The JOBS Act (Public Law 112-106) exempts large corporations with up to $1 billion in annual gross revenue from important financial reporting requirements, including an outside audit of a company's internal controls and significant disclosures of audited financial statements. Those provisions were originally put into place after the Enron and Worldcom meltdowns, and helped restore confidence to a badly shaken financial marketplace. I voted against final passage of the JOBS Act because I felt that many of these provisions were so expansive that they would undermine market integrity. The JOBS Act passed the Senate by a vote of 73-26 and was signed into law by President Obama on April 4, 2012.

I did, however, vote for an amendment offered by Senators Jack Reed (D-RI), Mary Landrieu (D-LA), and Carl Levin (D-MI) that would have exempted companies with less than $350 million in annual gross revenue from certain financial reporting requirements. This amendment failed by a vote of 45- 54 and was not included in the final version of the JOBS Act. I also voted to support a crowd funding amendment allowing start-ups to raise money in small increments from mom and pop investors without stripping away all investor protections. This amendment was included in the final version of the bill.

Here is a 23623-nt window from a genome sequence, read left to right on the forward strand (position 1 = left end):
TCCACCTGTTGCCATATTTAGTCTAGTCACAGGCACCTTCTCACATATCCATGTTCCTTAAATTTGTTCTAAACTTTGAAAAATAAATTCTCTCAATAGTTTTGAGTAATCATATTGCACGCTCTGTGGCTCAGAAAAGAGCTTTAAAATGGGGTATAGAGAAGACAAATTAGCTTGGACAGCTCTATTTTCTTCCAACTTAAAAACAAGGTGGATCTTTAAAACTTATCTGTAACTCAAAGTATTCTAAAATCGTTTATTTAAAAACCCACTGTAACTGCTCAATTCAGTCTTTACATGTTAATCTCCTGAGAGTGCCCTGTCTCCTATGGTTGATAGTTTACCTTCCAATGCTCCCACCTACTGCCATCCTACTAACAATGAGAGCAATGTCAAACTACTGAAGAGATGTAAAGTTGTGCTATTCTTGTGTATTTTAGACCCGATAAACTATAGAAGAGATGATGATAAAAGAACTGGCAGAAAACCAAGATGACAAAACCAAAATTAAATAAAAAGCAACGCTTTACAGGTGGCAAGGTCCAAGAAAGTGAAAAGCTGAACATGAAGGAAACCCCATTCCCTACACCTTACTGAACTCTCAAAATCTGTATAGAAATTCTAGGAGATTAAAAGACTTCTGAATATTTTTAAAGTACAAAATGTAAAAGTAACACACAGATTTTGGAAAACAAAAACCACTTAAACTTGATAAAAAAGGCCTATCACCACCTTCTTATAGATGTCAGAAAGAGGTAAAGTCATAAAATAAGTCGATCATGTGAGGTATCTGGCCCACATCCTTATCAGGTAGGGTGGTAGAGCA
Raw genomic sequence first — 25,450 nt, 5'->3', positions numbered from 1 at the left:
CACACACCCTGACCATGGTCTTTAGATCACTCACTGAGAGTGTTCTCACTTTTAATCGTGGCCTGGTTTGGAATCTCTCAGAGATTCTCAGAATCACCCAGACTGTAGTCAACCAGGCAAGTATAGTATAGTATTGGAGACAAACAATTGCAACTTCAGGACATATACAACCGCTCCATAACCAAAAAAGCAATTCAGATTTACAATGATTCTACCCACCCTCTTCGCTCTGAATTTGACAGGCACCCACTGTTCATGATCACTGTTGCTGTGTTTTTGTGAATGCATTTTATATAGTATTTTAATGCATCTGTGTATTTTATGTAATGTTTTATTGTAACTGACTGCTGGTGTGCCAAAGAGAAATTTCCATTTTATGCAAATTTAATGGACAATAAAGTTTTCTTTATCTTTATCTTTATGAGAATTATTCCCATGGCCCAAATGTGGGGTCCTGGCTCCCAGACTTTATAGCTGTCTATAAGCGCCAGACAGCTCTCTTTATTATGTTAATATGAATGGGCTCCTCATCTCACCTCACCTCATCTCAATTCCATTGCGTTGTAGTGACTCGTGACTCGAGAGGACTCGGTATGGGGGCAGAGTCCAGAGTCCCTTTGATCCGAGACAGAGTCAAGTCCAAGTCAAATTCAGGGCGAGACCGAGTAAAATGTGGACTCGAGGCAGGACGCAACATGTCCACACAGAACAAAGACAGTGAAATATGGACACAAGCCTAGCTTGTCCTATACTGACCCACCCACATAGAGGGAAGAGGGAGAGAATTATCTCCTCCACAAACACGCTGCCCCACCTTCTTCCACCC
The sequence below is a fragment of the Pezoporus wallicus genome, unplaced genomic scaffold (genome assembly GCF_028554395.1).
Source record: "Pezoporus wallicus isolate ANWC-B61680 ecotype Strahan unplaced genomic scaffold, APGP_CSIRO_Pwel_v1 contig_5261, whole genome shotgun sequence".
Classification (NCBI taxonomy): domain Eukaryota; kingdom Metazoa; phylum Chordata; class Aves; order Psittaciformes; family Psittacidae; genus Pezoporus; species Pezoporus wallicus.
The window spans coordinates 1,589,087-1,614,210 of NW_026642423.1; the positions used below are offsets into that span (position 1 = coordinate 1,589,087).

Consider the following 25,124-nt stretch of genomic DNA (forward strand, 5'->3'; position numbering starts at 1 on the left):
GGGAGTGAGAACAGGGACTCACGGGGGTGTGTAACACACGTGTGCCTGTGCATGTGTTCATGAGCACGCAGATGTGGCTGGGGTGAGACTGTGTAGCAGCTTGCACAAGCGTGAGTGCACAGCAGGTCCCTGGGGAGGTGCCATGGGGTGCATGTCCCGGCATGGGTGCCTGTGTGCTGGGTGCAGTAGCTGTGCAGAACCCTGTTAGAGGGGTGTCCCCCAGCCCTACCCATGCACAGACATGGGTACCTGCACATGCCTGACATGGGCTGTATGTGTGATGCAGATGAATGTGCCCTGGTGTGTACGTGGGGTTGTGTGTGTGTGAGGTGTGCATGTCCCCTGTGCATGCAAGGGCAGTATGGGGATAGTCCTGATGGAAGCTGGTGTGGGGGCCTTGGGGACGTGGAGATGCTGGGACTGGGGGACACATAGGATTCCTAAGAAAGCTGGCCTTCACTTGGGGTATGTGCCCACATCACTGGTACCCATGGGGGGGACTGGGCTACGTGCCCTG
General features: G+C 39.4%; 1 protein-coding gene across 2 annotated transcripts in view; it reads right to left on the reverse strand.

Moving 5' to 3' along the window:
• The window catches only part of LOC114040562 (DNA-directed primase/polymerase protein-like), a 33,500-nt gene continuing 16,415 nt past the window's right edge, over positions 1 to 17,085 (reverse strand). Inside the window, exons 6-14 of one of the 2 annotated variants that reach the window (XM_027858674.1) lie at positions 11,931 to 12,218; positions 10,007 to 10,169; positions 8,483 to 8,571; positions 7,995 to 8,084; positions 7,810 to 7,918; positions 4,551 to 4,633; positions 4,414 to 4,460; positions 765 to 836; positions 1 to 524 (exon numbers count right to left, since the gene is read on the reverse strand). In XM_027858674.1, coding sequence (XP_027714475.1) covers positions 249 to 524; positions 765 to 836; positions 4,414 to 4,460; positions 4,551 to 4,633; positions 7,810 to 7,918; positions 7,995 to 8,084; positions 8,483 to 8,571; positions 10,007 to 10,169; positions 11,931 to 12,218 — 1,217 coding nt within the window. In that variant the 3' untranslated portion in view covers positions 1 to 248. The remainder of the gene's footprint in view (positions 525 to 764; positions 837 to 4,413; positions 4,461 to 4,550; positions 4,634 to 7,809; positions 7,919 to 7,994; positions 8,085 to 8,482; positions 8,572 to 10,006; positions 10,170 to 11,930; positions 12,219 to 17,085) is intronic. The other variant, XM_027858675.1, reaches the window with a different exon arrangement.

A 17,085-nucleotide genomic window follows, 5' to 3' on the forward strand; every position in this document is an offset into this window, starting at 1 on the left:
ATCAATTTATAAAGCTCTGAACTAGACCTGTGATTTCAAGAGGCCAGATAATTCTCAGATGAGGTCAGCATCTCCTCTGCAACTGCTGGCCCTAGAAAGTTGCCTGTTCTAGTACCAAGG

Once again, thank you for writing. Please know that while we may disagree on this issue, I appreciate hearing of your support for encouraging the growth and expansion of small businesses and will keep your thoughts in mind should relevant legislation come before me. If you have any additional questions or concerns, please do not hesitate to contact my Washington, D.C. office at (202) 224-3841. Best regards.

Sincerely yours,

Dianne Feinstein
United States Senator"